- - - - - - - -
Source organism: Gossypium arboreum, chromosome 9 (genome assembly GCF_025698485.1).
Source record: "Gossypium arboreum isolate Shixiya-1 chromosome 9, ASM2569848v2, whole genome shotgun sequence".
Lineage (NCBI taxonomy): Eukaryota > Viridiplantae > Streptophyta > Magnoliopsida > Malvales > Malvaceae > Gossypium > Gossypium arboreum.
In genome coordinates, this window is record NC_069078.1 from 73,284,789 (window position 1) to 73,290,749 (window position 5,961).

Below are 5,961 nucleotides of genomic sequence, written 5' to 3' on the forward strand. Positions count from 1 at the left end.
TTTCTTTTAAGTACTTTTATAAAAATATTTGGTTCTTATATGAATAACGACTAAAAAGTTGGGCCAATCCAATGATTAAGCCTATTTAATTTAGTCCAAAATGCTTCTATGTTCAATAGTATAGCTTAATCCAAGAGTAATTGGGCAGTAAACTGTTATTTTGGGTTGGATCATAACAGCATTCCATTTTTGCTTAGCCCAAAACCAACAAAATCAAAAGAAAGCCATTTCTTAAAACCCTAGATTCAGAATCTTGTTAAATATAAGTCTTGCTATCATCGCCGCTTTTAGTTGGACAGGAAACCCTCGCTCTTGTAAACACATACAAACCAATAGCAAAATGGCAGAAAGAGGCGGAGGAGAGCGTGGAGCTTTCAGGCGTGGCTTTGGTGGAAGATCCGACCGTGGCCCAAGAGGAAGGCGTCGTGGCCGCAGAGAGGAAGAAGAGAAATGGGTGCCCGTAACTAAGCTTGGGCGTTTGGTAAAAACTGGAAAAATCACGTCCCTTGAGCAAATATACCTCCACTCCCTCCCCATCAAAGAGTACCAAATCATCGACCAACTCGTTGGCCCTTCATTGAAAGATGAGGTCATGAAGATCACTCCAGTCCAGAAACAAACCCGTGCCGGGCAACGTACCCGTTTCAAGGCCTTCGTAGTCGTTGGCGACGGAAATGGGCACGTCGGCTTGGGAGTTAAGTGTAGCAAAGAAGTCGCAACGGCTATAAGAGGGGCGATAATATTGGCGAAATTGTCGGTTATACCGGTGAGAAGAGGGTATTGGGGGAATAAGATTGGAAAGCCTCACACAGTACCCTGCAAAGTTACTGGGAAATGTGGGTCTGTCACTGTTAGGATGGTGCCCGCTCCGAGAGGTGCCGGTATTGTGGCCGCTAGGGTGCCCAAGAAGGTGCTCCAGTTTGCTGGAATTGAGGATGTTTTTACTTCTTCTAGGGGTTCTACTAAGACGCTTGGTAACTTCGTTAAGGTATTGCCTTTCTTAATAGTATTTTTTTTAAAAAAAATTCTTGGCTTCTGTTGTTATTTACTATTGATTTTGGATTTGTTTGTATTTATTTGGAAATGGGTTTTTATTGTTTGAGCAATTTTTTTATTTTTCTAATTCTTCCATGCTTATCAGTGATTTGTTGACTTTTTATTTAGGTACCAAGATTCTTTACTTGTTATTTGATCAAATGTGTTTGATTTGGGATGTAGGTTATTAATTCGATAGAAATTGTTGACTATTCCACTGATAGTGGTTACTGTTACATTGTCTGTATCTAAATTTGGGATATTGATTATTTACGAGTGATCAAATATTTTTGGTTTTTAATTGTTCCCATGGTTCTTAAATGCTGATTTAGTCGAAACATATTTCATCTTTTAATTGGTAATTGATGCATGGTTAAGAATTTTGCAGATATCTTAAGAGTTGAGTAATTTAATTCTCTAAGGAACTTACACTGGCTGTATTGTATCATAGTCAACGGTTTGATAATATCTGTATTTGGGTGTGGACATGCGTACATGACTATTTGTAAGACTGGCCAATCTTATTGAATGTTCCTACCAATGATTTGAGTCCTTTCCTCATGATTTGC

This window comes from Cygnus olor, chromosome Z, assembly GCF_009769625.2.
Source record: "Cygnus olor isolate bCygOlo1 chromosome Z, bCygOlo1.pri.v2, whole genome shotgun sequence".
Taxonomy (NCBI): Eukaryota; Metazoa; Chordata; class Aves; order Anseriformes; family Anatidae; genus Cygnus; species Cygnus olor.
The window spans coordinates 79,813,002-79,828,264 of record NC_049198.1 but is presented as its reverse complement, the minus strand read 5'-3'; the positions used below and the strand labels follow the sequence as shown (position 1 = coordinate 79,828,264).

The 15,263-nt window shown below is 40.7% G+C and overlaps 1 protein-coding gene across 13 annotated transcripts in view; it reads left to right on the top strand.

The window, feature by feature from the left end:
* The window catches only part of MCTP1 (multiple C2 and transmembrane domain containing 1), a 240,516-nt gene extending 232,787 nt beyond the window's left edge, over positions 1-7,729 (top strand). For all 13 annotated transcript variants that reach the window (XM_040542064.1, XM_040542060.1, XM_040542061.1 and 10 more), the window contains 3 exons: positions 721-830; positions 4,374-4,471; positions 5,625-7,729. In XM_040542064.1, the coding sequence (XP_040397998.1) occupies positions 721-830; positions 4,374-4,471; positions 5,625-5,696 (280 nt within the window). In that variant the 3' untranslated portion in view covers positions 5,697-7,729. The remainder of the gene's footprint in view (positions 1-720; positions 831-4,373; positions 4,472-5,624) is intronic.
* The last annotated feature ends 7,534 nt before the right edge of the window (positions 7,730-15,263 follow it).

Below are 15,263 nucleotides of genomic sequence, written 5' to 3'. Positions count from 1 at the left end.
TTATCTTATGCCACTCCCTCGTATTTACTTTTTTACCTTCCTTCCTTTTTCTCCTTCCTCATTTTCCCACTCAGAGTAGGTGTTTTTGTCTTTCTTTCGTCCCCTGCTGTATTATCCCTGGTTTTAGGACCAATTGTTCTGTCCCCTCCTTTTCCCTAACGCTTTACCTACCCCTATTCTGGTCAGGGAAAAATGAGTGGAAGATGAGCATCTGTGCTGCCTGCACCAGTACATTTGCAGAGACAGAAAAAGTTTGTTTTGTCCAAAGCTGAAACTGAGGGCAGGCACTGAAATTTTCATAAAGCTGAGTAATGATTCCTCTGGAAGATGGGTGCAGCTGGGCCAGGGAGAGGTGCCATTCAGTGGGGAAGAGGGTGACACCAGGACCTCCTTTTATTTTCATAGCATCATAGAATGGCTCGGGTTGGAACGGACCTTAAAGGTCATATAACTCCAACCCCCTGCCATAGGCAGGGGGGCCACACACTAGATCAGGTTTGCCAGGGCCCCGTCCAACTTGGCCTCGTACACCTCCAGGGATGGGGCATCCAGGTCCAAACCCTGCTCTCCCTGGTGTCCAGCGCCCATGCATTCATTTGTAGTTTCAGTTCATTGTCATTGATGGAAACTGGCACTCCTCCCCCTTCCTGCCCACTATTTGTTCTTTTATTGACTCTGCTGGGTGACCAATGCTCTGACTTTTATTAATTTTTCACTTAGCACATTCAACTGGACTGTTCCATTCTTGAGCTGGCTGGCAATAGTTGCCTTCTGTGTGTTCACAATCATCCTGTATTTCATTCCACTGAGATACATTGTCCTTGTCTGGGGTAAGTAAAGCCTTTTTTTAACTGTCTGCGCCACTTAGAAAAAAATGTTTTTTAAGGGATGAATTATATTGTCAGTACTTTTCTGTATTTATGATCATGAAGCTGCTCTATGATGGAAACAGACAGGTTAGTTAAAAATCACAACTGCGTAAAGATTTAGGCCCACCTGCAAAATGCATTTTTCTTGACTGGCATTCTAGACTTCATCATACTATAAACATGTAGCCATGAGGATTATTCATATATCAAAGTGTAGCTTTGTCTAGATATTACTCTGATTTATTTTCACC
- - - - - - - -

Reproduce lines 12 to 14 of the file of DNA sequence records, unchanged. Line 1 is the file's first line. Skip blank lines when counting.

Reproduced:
The window, feature by feature from the left end:
* The window catches only part of MCTP1 (multiple C2 and transmembrane domain containing 1), a 240,516-nt gene extending 232,787 nt beyond the window's left edge, over positions 1-7,729 (top strand). For all 13 annotated transcript variants that reach the window (XM_040542064.1, XM_040542060.1, XM_040542061.1 and 10 more), the window contains 3 exons: positions 721-830; positions 4,374-4,471; positions 5,625-7,729. In XM_040542064.1, the coding sequence (XP_040397998.1) occupies positions 721-830; positions 4,374-4,471; positions 5,625-5,696 (280 nt within the window). In that variant the 3' untranslated portion in view covers positions 5,697-7,729. The remainder of the gene's footprint in view (positions 1-720; positions 831-4,373; positions 4,472-5,624) is intronic.
* The last annotated feature ends 7,534 nt before the right edge of the window (positions 7,730-15,263 follow it).